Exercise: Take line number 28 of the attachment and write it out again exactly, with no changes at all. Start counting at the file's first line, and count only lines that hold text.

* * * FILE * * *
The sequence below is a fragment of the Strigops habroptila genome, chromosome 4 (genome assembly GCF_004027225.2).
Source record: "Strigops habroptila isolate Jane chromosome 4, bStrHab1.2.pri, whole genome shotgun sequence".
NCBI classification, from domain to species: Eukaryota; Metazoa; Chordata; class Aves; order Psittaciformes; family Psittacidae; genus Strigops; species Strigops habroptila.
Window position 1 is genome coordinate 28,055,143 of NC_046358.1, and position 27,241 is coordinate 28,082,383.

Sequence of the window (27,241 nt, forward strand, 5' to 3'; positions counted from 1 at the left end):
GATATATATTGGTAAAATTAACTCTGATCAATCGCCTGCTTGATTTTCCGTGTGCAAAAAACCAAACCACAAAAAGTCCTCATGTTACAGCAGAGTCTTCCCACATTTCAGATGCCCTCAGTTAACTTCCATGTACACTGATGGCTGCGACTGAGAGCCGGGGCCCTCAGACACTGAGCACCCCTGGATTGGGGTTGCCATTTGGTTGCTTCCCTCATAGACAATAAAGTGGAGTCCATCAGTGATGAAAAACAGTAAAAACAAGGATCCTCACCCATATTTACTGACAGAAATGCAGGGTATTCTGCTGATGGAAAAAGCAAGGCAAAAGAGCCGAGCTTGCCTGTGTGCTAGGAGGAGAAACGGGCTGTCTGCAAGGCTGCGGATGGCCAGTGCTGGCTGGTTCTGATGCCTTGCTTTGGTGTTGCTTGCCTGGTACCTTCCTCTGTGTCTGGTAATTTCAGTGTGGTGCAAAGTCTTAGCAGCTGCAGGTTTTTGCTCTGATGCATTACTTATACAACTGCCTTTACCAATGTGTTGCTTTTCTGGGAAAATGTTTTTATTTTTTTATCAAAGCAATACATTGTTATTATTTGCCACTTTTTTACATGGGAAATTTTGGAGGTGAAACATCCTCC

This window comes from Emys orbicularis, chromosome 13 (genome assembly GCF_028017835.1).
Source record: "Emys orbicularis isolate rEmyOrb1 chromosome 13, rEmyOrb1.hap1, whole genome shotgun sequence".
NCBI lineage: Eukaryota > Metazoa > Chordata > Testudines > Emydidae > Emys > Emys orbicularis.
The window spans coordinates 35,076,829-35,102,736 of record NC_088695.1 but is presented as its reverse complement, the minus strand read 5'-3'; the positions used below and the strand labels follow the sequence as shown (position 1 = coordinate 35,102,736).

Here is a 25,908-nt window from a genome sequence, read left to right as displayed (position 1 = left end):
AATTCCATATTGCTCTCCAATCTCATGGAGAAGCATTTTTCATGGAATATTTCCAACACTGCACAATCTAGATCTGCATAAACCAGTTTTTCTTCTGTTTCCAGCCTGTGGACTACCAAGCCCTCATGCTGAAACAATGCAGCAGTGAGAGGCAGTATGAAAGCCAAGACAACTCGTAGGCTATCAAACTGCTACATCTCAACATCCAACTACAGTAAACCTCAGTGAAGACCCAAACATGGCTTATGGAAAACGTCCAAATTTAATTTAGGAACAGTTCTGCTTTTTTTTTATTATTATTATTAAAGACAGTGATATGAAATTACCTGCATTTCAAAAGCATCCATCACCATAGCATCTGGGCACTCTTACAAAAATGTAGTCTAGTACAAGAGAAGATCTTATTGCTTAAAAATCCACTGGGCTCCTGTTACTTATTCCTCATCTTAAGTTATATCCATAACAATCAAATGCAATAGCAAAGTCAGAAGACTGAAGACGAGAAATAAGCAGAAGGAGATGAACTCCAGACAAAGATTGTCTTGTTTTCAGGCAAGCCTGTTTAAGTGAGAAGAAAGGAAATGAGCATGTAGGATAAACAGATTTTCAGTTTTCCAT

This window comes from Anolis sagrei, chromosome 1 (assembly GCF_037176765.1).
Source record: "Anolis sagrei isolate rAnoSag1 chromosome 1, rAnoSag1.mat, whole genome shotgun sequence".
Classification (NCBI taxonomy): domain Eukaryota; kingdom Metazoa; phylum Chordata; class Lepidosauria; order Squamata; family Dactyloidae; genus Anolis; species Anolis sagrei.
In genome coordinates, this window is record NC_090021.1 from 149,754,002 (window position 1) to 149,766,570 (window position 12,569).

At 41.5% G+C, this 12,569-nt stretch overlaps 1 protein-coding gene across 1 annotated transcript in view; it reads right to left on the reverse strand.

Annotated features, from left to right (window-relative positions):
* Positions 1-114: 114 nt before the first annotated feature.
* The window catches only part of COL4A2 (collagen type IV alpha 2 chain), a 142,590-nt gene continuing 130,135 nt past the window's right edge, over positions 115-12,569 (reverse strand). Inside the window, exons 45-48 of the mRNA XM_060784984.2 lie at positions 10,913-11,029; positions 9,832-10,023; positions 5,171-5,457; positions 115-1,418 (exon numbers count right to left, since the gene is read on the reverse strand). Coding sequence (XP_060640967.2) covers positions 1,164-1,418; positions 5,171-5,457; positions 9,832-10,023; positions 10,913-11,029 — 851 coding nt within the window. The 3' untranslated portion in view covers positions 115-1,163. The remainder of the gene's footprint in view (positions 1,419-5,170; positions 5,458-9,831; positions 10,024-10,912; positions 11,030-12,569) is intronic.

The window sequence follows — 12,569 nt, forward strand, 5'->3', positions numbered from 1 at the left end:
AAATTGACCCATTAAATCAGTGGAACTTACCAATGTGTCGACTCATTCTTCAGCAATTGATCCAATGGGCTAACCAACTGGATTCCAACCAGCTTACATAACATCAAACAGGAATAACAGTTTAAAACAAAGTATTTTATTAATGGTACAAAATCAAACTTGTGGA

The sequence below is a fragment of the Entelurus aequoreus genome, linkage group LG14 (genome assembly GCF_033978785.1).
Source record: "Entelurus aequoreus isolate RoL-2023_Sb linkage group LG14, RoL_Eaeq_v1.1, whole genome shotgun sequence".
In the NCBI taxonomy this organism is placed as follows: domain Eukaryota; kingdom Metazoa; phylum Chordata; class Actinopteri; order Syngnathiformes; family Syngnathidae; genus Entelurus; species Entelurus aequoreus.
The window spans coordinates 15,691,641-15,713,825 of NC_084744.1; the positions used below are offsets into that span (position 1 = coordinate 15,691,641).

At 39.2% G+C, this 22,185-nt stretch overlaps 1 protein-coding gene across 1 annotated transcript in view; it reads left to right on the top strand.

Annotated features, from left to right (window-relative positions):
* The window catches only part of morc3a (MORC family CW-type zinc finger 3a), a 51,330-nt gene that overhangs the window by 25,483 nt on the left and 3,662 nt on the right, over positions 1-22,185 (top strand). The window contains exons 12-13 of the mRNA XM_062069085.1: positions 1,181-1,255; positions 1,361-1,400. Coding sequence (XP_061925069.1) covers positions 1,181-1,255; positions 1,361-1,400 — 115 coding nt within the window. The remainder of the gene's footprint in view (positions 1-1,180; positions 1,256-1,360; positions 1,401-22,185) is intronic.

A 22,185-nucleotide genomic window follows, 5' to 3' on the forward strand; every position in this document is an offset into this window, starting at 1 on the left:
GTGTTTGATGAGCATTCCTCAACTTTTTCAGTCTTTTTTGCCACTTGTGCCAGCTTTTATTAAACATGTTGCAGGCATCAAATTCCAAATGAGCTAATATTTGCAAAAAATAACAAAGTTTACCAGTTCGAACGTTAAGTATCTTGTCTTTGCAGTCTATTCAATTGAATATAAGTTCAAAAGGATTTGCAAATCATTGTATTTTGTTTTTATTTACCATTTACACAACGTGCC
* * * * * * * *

Annotated features, from left to right (window-relative positions):